A few more about Colorado's railroad heritage...
A few more about Colorado's railroad heritage...
The tip came already some time ago from my German photography friend Maren Arndt. Don’t miss the Railroad Museum in Golden, if you are in this part of Colorado! Well, we finally used the last day of our journey through the southern and central part of Colorado for a visit. The kids were already back in school and so there were not very many visitors beside us. Good for photography in such a place! ;-)
I grew up in Germany traveling by trains that were pulled by steam locomotives. The smell of smoke and coal and the noise of the steam engine are deep in my memories. As a kid I often stood together with my grandpa Willy Stock on a bridge, west of the train station in my home town Bautzen, and we watched the busy traffic in the train yard. I don’t know if this had somehow influenced my decision to become a mechanic, and later a design engineer, but the technical and logistic side of railroads have always fascinated me. Going to the Colorado Railroad Museum stirred up all these good memories and I felt a little like a kid in a candy store…
I could bubble here about the technical aspects to make photos in a museum, but who cares? The bottom line for my style of photography is to keep the elements out of the frame that cry “museum”. I just want my images to tell the story about railroad heritage.
A last word about the people that work or volunteer in the railroad museum. We hear these days a lot about passion, passion in life, passion about photography, you name it. Everybody we had a conversation with in the museum, from the people at the reception desk and in the museum store to the engineers that kept some of the locomotives running, they all had a spark in their eyes, the spark of passion for railroad heritage… Love it!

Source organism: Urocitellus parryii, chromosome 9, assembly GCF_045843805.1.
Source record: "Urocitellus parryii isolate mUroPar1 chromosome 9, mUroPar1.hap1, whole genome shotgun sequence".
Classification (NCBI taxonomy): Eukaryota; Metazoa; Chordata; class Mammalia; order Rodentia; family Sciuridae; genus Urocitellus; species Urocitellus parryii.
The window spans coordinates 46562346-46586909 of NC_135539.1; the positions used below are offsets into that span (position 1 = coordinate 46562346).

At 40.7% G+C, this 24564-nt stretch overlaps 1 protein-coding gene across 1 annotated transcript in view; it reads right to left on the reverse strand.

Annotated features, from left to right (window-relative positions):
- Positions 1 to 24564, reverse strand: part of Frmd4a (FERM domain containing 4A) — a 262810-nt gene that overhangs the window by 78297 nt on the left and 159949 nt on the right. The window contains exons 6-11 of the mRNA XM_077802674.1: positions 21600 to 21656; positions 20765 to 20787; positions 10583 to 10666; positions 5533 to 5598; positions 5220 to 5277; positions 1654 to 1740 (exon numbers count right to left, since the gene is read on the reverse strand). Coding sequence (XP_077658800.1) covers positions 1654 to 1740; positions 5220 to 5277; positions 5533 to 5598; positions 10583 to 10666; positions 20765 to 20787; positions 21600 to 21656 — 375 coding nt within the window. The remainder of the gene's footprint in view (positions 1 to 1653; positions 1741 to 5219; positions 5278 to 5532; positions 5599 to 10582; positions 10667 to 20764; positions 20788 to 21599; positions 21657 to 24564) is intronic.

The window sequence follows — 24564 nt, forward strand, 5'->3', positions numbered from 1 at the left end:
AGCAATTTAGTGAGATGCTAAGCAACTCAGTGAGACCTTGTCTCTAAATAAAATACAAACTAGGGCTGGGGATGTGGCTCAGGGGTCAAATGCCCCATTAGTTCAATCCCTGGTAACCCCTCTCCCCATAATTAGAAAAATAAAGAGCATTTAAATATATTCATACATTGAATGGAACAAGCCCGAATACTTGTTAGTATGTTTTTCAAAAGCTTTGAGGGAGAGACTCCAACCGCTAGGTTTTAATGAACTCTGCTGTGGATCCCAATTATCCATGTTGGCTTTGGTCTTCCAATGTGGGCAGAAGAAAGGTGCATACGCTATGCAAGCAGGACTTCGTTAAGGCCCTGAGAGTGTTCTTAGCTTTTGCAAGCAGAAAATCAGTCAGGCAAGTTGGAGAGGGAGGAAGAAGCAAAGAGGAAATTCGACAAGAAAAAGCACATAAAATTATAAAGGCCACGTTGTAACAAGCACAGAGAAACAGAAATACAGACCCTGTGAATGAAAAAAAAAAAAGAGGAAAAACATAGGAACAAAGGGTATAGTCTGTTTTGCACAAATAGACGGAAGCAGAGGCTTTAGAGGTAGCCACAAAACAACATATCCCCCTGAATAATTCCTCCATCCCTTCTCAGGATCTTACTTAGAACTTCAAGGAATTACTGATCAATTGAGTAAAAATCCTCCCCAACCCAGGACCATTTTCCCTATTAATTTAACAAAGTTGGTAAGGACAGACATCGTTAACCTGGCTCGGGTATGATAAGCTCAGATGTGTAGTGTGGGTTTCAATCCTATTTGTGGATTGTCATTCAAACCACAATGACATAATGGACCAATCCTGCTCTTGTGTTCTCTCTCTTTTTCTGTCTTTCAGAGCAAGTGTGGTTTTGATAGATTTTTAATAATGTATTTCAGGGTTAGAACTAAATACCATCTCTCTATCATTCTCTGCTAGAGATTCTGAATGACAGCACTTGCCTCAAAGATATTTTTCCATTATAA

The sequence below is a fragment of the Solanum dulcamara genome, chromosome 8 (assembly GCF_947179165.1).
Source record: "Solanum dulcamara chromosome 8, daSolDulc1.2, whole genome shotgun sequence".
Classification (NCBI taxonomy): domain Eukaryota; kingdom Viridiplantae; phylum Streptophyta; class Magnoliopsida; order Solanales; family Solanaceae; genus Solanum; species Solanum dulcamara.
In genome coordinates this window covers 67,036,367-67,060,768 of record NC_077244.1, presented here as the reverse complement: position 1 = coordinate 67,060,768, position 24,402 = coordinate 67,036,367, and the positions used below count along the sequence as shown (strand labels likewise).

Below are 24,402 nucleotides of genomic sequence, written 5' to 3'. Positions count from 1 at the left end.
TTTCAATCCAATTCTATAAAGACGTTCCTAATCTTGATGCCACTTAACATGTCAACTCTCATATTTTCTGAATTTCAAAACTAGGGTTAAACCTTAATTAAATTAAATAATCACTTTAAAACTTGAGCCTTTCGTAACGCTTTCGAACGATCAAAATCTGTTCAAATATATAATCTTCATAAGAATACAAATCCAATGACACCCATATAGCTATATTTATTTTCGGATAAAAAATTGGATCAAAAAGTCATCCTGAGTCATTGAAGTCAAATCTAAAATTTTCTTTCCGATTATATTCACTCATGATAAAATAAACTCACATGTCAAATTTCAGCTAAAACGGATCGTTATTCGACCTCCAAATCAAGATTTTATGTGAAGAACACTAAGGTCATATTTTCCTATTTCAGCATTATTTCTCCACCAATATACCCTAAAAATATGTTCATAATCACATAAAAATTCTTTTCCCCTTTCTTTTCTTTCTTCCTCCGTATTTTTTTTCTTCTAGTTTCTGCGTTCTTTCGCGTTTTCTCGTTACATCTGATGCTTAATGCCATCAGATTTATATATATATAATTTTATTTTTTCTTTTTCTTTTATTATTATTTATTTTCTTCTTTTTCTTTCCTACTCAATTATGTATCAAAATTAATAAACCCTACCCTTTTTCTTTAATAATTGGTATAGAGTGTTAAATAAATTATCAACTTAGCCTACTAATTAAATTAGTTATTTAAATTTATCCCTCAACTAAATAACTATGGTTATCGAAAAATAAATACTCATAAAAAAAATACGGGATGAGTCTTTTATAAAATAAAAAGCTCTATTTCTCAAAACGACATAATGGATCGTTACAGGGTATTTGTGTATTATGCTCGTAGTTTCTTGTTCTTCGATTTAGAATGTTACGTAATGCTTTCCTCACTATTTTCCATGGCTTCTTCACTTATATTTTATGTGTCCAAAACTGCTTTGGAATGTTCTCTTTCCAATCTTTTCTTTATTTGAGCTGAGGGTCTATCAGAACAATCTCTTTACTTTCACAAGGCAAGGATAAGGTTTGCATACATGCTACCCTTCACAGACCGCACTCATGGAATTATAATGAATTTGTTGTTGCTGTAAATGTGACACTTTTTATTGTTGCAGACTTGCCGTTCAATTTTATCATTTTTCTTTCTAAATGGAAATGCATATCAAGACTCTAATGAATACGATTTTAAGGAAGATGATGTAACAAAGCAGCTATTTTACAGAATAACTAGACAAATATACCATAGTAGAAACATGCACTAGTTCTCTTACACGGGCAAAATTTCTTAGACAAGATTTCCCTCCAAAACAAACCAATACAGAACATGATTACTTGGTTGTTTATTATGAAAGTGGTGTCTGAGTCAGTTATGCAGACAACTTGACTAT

If you are a railroad buff and like especially steam locomotives and historic railroads, Colorado is definitely the place to go for.
The Cumbres & Toltec Scenic Railroad (C&TS) is a 3 ft (914 mm) narrow gauge heritage railroad running between Chama, New Mexico and Antonito, Colorado. It runs over 10,015 ft (3,053 m) Cumbres Pass and through Toltec Gorge, from which it takes its name. Trains operate from both endpoints and meet at the midpoint. Today, the railroad is now the highest narrow gauge steam railroad in the United States. (source: Wikipedia)
During the trip from the Great Sand Dunes to our next destination we followed partly this railroad between Antonito, CO and Charma in New Mexico. Right at the moment when we reached Cumbres Pass the train left the station and gave us just a few seconds to make a couple clicks.
Not really happy with the outcome last Friday I had to go back to the airport yesterday and give it another try. The warbirds were still in town and continued their practice for the air show in Oshkosh next week. It was another typical Iowa mid-summer day, hot, muggy, and with a lot of haze in the air, however, I don’t want to blame the weather conditions for my low keeper rate yesterday. It is simple just the lack of practice with my panning technique.
I went home after three hours and after the sky became gray again and analyzed the pictures that I made so far. The sun came out again in the late afternoon and I went back to the airport a second time.